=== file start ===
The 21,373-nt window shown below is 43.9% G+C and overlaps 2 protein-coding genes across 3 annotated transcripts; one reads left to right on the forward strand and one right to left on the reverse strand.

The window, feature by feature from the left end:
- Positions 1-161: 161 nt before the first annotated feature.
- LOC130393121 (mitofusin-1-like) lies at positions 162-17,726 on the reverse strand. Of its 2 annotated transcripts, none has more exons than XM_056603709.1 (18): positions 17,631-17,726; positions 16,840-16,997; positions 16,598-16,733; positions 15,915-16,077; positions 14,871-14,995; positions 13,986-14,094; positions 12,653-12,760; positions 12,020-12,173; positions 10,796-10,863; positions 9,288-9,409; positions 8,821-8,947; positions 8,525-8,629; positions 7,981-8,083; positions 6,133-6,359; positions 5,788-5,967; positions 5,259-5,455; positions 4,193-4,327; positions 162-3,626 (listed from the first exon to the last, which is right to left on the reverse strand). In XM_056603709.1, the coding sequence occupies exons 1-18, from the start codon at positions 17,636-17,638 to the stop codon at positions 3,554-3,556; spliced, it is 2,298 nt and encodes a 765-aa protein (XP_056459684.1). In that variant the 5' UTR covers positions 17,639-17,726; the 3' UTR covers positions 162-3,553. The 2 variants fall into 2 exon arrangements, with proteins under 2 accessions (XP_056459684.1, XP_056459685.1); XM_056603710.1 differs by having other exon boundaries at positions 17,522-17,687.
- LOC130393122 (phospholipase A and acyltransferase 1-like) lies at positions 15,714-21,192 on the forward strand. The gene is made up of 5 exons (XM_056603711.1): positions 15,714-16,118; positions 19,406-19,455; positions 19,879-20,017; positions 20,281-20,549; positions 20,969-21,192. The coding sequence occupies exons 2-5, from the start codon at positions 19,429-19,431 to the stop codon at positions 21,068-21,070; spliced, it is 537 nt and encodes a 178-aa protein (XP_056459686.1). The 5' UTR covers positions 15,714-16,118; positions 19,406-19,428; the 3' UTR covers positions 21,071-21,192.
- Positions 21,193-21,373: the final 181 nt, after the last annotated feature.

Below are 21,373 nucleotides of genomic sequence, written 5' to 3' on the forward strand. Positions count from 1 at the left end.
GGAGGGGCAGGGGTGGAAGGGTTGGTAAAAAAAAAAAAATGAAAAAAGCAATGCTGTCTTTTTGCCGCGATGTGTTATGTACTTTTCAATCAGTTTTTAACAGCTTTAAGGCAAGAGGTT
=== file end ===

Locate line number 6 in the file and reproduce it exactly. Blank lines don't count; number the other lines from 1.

- Positions 21,193-21,373: the final 181 nt, after the last annotated feature.